Welsh Government

Farming Connect Study Visit - Wales YFC Integrated Calf Scheme Group

Funded through the Knowledge Transfer, Innovation and Advisory Service programme under the Welsh Government Rural Communities – Rural Development Programme 2014 - 2020

Wales YFC Integrated Calf Scheme Group

County Tyrone, Northern Ireland

3rd – 4th November 2015


1) Background

The Integrated Calf scheme group is the vision of the 2014/15 Wales YFC Rural Affairs Chairman, Ceri Davies. When Ceri came into the post of Vice Chairman the current lamb scheme inspired Ceri to think outside of the box and develop a proposed calf scheme. Whilst the lamb scheme was now in its 5th year there would be many more challenges to address and hopefully overcome such as the length of the supply chain, the acquisition of the calves and the threat of bovine TB.

A proposition was drawn up and pitched to the MD of Dunbia, Mr Jim Dobson. Wales YFC, Sainsbury’s and Dunbia have established a relationship over the past five years therefore we felt approaching the company was the obvious choice. The meeting in late spring established many areas in which we needed to apply our attention to e.g our USP and a brand, bearing in mind Welsh Beef has challenges of its own when it comes to brand recognition.

Further work has taken place over the summer along with further members showing interest and with different skills and experience we were keen to get them on board to assist on developing the proposal. A multiple page proposal was drawn up and at the heart of it a story of trust, traceability and passion for this was our unique selling point, Wales YFC celebrates its 80th year in 2016, the original young farmers clubs were established as calf clubs. This early scheme developed by our forefathers received much publicity and support from the media including the owner of the Daily Mail. The Auctioneer would sell the calves free of charge and when it came to profit the first 10% went back into the Management Fund to purchase next year’s calves and the remaining went to the YFC member.

The grandchildren of the original calf clubs who are interested in being part of an exciting scheme will provide a unique story of three generations of farming families and 80 years’ worth of traceability.

       

On the 8th of July the group have met with a team from Dunbia and were taken on a visit to the Preston plant and to a producer supplying them in the same area that has achieved fantastic results. Whilst we are very pleased to have Dunbia’s interest and support a scheme of this type has already taken a great deal of blood, sweat and tears but as they say ‘nothing worthwhile ever came easy’

 

The Royal Welsh proved the ideal event to discuss the idea further and we were pleased to have been given the opportunity to relay the vision to Welsh Government officials and the Deputy Minister for Farming and Food. At this point Dunbia believed that we would benefit from visiting a range of systems in Northern Ireland and in particular a calf rearer that has over five years of experience under his belt and in that time has developed a very successful business with his business partner. Gary Fitzpatrick and John Toland were keen to pass their knowledge on to the next generation and as novices we were keen to see them in action and learn from them. John and Gary were shortlisted as the Farmers Weekly Beef Farmers of the Year so this added further interest. The system operating at moss Hill farm is a simple one, Calves are on the farm for about 10 weeks and are sold weighing 130-140kg at around three months old. The calves are weighed on arrival, with weights monitored throughout the 10-week rearing period.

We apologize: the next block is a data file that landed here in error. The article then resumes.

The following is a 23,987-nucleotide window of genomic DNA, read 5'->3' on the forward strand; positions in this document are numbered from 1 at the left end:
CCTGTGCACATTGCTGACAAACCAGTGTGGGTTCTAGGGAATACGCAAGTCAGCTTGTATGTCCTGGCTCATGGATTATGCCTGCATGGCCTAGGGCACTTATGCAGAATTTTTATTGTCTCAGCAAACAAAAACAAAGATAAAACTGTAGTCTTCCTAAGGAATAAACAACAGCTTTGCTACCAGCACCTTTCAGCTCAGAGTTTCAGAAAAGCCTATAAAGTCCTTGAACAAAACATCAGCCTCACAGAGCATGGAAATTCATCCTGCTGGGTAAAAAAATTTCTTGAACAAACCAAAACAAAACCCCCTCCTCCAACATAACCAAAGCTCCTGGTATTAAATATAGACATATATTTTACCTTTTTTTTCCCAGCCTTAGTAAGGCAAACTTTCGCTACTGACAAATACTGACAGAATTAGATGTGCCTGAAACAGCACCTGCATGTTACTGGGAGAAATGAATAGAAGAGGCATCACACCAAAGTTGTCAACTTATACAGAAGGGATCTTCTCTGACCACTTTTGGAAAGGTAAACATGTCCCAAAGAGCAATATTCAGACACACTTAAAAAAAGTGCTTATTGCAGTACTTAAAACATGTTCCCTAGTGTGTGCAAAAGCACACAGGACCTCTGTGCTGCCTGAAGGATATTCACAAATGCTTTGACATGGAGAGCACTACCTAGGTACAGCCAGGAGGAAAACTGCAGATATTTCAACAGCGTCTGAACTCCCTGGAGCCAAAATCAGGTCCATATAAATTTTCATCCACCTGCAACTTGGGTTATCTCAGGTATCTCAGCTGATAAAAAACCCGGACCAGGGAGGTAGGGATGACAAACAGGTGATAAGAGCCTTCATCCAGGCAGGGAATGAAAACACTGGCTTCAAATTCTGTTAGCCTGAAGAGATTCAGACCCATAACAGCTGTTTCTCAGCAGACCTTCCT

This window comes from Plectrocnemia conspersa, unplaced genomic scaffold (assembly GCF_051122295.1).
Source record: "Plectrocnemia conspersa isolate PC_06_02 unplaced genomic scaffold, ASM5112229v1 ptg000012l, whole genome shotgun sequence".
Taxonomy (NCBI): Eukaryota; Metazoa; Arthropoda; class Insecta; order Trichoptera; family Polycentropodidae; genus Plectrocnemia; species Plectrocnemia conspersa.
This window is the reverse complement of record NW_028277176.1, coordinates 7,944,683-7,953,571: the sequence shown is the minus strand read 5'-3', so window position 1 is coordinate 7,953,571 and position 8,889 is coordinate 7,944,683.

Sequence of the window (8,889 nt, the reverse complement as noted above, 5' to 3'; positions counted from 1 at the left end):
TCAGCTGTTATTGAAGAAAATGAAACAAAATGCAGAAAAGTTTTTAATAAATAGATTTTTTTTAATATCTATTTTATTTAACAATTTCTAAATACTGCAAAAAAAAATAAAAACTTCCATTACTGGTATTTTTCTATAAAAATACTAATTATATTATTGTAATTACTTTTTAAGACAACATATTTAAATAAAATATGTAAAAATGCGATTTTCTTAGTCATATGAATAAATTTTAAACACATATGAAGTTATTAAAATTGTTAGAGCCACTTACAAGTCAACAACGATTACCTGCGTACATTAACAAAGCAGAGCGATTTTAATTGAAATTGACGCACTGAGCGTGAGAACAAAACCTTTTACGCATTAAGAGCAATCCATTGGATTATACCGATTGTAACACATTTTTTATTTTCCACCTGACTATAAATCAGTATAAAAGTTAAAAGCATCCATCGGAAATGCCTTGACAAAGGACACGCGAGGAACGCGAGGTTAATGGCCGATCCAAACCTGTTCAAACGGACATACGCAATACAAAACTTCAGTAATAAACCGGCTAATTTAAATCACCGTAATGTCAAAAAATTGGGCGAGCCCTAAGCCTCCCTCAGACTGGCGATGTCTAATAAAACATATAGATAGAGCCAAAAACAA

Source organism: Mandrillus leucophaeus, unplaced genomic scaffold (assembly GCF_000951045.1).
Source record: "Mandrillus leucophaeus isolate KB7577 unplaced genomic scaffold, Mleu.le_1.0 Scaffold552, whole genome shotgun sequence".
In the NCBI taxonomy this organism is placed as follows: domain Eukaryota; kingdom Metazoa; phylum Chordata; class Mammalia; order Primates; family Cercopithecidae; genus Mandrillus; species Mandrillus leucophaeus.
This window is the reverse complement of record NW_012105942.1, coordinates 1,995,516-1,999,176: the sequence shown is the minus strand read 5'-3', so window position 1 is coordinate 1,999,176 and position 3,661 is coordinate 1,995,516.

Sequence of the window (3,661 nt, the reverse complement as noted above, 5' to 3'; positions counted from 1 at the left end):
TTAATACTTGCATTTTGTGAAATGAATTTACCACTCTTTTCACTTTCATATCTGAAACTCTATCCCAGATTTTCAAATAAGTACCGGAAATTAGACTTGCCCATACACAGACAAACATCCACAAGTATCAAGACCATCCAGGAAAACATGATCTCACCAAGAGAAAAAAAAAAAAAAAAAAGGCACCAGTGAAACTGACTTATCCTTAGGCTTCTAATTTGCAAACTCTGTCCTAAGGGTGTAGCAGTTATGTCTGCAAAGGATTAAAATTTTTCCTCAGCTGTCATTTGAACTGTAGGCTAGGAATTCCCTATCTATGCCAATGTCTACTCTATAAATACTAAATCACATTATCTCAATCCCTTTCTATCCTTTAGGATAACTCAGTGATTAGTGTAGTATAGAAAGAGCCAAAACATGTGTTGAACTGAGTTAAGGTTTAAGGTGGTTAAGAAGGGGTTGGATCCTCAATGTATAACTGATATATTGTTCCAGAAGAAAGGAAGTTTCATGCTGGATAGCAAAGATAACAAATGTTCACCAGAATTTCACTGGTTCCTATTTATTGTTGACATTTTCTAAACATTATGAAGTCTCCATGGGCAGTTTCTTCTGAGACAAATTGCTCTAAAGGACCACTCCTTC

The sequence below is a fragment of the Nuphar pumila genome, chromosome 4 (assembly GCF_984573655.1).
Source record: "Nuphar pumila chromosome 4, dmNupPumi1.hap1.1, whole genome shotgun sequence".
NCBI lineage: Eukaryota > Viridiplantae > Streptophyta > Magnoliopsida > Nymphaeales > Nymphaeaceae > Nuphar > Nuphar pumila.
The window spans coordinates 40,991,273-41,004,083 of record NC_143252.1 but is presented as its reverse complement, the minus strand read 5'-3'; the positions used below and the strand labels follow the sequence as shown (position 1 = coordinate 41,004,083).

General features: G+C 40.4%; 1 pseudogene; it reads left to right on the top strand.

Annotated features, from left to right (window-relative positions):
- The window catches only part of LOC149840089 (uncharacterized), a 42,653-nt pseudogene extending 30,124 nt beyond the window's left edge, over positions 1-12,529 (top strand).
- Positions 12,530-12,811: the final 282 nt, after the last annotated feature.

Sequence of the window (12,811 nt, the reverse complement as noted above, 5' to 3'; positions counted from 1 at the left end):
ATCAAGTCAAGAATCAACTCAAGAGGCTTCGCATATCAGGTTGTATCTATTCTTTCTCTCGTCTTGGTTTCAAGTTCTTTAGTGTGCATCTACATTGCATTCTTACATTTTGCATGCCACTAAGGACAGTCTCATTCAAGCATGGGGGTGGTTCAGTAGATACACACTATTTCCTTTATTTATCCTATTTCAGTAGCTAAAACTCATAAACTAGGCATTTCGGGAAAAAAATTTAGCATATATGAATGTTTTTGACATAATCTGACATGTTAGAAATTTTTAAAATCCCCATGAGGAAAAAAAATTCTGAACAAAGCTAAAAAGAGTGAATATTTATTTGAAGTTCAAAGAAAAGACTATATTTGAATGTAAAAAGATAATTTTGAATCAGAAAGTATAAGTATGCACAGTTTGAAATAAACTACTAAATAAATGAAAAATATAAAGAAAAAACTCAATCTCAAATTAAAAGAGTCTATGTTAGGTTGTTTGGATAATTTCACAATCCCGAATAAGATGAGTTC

The demand for Moss Hill Farm-reared calves is so strong that the animals are already pre-sold at the point of purchase. The farm is able to boast its very low mortality rate of less than 1%. Calves are reared across two sites in purpose-built sheds, which are designed with optimal ventilation, lighting and feed space. Calves are housed in mixed-sex groups of eight on only the best barley straw, to promote good health and growth. Gary and John plan to erect an £80,000-£100,000 new environmentally controlled calf unit to allow expansion. Calves are fed 450g of milk powder a day twice a day for the first two weeks. This is less than what is recommended by many feed companies and the group of young farmers were keen to see how well the calves were doing on this along with the difference in daily live weight gain in fact Gary and John offer them a lower concentrate milk feed and supplying them with good-quality 16.5% protein cereal meal encourages them to eat more meal, which stimulates papillae development. Moss hill farm rears about 5,000 calves a year run across 26 hectares and all of the calf bedding is fed into a neighbor’s anaerobic digester. In common with Wales, Ireland has a high rainfall but Gary and John see this as a positive and the use the rainwater for washing down pens. Gary and John work very closely with their vet and have a strict vaccination regime, injecting calves with a pneumonia vaccine before they even exit the lorry. A month later, calves are also vaccinated with an IBR vaccine for longer-term protection against respiratory diseases. Housing design is also a key focus for Gary and John, to ensure calves are not overstocked and always lying on a dry bed with ample ventilation. Gary’s moto is ‘If you wouldn’t lie in the bed, you should not expect calves to do so’. Moss Hill Farm has also been involved different areas of research and development. They have worked closely with the Department of Agriculture and Rural Development on different feeding trials, and are working with a company looking at EID use on the farm. Therefore with knowledge and expertise in all of these areas it was an opportunity not to be missed.